Bat Mt. South and North, both ~4955’, CA (near Death Valley)

pics by Harlan W. S.
Dec. 27, 2008


This trip was 10 miles, totally trailless. One could do either South Bat, or just North Bat, by totally class 2 routes; however, it’s hard to chain the two together without some rougher stuff.  The ascent route that I took involves some exposed class 3 on crappy rock.  The more western canyon (blue dots on map), and the S ridge itself, would be better routes to S Bat.


This area has been the subject of much geological study.  This sort of geology is familiar; Miocene conglomerates near Paleozoic carbonates.



The red is the GPS track for my hike.

The blue curve at the top is the “traditional”

route to North Bat (aka Gray Peak). The

blue dots at lower left show the better canyon

that I originally planned to follow.  I started ~9:40AM.


View N. At the last moment, I deviated

from my plan to go up the westernmost

canyon  (blue arrow), and chose to go

up the canyon in the conglomerate

(brown arrow). 


At L is South Bat, made of  Paleozoic

carbonates (~360 My old).  At R are much

younger, coarse reddish conglomerates of

the Amargosa Valley Fm. (~22 My).


The canyon itself wasn’t bad, but

it dumps you out on the pinnacles (above left).





Many of the clasts in the conglomerate

are made of Paleozoic limestones. 

The conglomerates were formed by rapid erosion

of the older rocks, and may represent alluvial fans.


Top of the conglomerate canyon, view S.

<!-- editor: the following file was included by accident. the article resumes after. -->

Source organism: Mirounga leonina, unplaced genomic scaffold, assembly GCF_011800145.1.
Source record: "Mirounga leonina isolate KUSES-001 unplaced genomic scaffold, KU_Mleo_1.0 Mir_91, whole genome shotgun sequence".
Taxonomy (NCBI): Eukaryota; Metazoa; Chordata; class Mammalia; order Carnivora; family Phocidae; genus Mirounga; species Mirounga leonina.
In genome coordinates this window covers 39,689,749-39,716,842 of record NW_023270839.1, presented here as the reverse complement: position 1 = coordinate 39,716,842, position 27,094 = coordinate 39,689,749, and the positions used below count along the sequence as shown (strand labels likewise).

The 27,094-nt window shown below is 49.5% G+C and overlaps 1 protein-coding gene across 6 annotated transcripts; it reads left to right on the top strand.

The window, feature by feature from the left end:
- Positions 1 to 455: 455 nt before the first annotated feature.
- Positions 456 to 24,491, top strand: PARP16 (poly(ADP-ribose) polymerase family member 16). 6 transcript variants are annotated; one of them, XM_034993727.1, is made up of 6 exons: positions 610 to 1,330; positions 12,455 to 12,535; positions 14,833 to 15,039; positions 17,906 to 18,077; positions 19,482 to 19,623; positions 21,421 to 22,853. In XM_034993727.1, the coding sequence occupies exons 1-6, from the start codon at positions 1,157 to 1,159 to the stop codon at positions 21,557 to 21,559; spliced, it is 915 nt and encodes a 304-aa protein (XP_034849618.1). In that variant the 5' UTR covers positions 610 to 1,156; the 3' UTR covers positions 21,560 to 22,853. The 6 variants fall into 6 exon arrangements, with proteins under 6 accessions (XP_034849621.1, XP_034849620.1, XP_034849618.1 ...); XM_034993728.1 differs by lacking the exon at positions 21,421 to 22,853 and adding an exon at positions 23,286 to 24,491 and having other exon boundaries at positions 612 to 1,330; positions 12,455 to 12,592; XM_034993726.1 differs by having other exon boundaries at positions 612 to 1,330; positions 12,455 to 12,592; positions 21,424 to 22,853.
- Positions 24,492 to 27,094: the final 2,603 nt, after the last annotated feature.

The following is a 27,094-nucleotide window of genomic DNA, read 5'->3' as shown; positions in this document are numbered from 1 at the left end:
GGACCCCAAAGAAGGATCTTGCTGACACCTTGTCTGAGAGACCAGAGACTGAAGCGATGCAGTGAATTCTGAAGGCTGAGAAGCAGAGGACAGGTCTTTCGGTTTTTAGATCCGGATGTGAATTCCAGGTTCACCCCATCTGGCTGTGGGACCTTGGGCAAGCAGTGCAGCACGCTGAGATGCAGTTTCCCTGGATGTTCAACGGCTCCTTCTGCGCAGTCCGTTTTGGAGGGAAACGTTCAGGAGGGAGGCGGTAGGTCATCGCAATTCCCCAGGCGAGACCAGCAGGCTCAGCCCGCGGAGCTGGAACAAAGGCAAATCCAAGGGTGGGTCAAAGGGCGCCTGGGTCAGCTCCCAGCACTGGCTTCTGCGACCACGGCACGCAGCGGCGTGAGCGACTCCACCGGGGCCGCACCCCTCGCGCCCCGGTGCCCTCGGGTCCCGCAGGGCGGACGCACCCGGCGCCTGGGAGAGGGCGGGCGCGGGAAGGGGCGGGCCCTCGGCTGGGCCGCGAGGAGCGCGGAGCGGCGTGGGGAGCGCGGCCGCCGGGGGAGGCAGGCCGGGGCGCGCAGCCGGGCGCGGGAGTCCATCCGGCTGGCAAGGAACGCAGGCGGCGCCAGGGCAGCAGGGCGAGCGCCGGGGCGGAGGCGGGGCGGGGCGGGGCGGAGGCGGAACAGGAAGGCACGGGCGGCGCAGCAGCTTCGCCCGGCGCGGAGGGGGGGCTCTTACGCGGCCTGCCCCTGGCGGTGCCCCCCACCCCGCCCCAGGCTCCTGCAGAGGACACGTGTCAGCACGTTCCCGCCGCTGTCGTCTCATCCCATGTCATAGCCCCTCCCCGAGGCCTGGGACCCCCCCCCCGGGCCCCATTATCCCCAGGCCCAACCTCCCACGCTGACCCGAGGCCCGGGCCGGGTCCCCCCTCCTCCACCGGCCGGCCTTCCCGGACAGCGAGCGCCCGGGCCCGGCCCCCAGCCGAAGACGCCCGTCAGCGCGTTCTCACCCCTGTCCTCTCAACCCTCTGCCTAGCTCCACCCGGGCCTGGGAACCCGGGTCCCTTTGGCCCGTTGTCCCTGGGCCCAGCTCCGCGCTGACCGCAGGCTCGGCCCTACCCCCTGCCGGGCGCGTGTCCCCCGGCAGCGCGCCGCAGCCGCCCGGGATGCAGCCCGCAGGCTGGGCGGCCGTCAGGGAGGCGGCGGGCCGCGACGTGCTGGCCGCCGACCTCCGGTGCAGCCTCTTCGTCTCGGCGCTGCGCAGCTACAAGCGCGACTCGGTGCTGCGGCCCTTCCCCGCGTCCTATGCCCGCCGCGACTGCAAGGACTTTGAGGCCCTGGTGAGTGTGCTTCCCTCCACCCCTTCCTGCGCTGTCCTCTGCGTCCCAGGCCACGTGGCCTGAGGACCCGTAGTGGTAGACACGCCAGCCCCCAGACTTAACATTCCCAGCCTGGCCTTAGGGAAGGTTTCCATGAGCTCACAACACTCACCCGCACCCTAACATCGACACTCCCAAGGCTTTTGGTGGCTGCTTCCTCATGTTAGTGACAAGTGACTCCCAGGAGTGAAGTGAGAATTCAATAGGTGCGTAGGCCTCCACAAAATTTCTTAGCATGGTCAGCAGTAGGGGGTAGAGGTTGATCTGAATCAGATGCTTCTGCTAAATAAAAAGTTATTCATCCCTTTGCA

Bat Peak is at back L; to right is the

start of the creepy ridge one must traverse.





View back S over lump from previous picture.

The N side is actually the creepiest.


Bat through a window in conglomerate.


I’ve drawn a brown dashed line to

delineate the edge of the cliff. Beyond

the edge is a drop of at least 100’.





Looking back SSE over creepy

conglomerate ridge.


On top of South Bat; Don Palmer

had also signed in many times on the

other pages.


View to snow-covered Telescope Peak.





Now I look to the N.  At R is the

ever-so-slightly higher North Bat.  Initially

I planned to go along the knife edge.

The view from the intermediate, darker

gray lump is two photos down.


Looking back S over South Bat.


I’m looking N from the dark gray lump.

I realize that the N edge of this lump is a

nearly shear drop of ~50-100’,

and there are snow and ice pockets

on the NE sides of the steeper stretches…

so I head down to 4100’ in the basin to E,

to start up the north summit.





View UP and W, at the ridge I avoided.

The drop off the dark lump is visible just

L of center on the skyline.


View back S.  The apparent high point,

is actually the intermediate dark gray

lump in previous photos.


Log on top of N peak.






View back over S peak.


Telescope from N peak.







View N.


This is the conglomerate lump where

Snownymph got stranded; the west

side is rimmed with fearsome cliffs. 

The snow-covered peak is Charleston, NV.





The W side of the range has a huge cliff.

You can’t safely get a good photograph

of this drop.


The successful Snownymph route goes

down the limestone and L (N) of the dark

shadows on the brownish conglomerate.


Decent on the edge, back E to the pass.





I was a bit worried about the time,

so I opted for a descent down another canyon

SE. I actually stayed on easy ridges almost

all the way, as the canyon looked to have

numerous big dryfalls.


A look back UP and W at South Bat.


There are lots on interesting conglomerate

formations on the way.





Finally I’m back at the Bajada, and I cut right

over many shallow washes, to get back

to my car on rte 190 ~3:20PM.

This view is SE to Eagle Mountain (center),

with the Nopah Range at L.